From Then To Now: Black Women Who Changed Miami
As we all know, the US school system is very lacking in its education of Black history. While our history books talk about slavery and the civil rights movement, they fail to mention the multitude of Black people who have contributed to history. In particular, they leave out the phenomenal Black women who have positively impacted both the Black community and the entire country. In the wake of Black History Month and in lieu of Women’s History Month, here are six Black women whose contributions have made Miami a better place to be.
1. M. Athalie Range
Courtesy of Wikipedia.
M. Athalie Range was the first Black woman to be elected to the Miami Board of Commissioners in 1965. In addition, after being appointed as Secretary of Community Affairs in 1970, she also became the first woman to head a Florida state agency. During her time in these roles, Range was a fierce advocate for the oppressed, amplifying voices that often went unheard. She was vital in the improvement of Black schools and communities; she contributed in the integration of a local elementary school and single-handedly improved trash collection, among other achievements. Her actions and contributions have earned Range more than 125 awards and honors at the local, state, and national levels— what a display of Black excellence.
2. Thelma Harris
Courtesy of Miami-Dade Police Department.
Thelma Harris was the first Black woman to become a police officer in Miami-Dade county and the first Black female deputy sheriff in the entire state of Florida. Appointed to serve in 1962, Harris served the Miami-Dade community for 20 years before her retirement in 1982. Her initial achievement paved the way for many more Black women in her place. A UM alum, Harris’ community involvement did not end with the police force, she was also a member of the Mount Hermon AME Church in Miami and a soprano vocalist in the Miami Oratorio Society.
3. Thelma Gibson
Courtesy of The New Tropic.
Thelma Gibson’s list of achievements is long and impressive: she founded the first Miami-Dade’s Women’s Chamber of Commerce, the Theodore Roosevelt Gibson Memorial Fund, and was the first Black Assistant Supervisor of Nursing in the Dade County Health Department. In her career that spans over 50 years, she has been an advocate for mental and physical health, education, community building, professional leadership, and volunteer service. Gibson is a large proponent of equity, and her work has provided assistance to impoverished families and fostered a sense of community among multi-ethnic groups in Miami.
4. Marleine Bastien
Courtesy of University of Miami Library.
Marleine Bastien is a clinical social worker and the Executive Director of the Family Action Network Movement (FANM), a group that provides assistance to Haitian women, families, and the Black and brown community as a whole. One of her biggest achievements was prompting Congress to pass the Haitian Refugee Immigration Fairness Act (HRIFA) in 1998, a law that allowed nationals of Haiti to stay in the United States and eventually become permanent residents. A leading human rights activist, Bastien has been a strong fighter for equality and freedom for Black people in South Florida, and her impact still benefits Miami today.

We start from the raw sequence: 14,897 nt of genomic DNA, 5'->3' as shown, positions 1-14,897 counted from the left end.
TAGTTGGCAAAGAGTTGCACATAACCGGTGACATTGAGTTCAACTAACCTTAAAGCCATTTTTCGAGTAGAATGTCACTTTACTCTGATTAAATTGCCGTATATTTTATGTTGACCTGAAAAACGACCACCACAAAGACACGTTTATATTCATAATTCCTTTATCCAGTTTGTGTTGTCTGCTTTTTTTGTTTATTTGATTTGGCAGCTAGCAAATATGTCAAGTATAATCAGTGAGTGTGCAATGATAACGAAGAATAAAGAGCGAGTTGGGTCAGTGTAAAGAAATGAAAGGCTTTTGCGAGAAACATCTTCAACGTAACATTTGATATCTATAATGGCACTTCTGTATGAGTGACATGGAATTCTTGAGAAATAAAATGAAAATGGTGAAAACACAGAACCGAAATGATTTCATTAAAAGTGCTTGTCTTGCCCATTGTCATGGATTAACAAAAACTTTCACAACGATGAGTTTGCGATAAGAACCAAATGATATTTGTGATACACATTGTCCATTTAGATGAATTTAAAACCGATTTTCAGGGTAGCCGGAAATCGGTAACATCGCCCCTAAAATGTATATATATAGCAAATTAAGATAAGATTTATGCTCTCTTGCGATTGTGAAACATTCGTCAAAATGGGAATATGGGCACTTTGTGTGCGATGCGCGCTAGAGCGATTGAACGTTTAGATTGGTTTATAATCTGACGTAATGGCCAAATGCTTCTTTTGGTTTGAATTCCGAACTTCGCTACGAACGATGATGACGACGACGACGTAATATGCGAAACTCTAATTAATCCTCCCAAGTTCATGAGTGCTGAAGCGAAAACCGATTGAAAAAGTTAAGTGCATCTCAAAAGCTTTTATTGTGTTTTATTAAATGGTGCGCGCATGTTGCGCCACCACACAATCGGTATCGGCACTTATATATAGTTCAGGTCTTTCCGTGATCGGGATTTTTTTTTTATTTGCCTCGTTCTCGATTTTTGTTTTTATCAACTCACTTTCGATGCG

5. Bea Hines
Courtesy of The Miami Herald.
Bea Hines was the first Black female journalist at The Miami Herald. At the beginning of her career, Black people were rarely in the news; if they were, the view was almost always negative. As a Herald reporter, her aim was to portray the Black community in a positive light. Being the only Black female journalist in the room meant Hines faced much adversity and pushback, but still she persevered. Through her reporting, Hines was able to show how Black people were multifaceted and deserving of the same empathy given to lighter-skinned people. Additionally, she has worked to unify all of Black Miami, including those in the Haitian, Jamaican, African, and Barbadian communities.
6. Dorothy Jenkins Fields
Courtesy of The Miami Herald.
While serving as a librarian with the Miami-Dade County public schools, Dr. Dorothy Jenkins Fields was assigned to create a curriculum about Black history in Miami, but was unable to find information. After this experience, she set out to gather information about Miami’s rich Black history, compiling centuries of African-American culture and history. As the founder of Miami’s Black Archives, Fields has dedicated her life to preserving Black history. Her work has led to the careful preservation of Black heritage and restored various Black landmarks in South Florida, such as the Lyric Theater.
Regardless of race, we should all know and learn about Black history. Knowing our history allows us to appreciate those who came before us, the trailblazers who paved the way for our own endeavours. It’s no coincidence that we’re writing about the first Black female Miami Herald reporter in the first Black magazine here at UM. Each of these women has made Miami a better place for those within the Black community and outside of it. By learning about these important figures, we can honor them, celebrate them, and continue their legacy.
REPORTER: Layomi Adeojo
THE CITY, Gravity Magazine, 2021.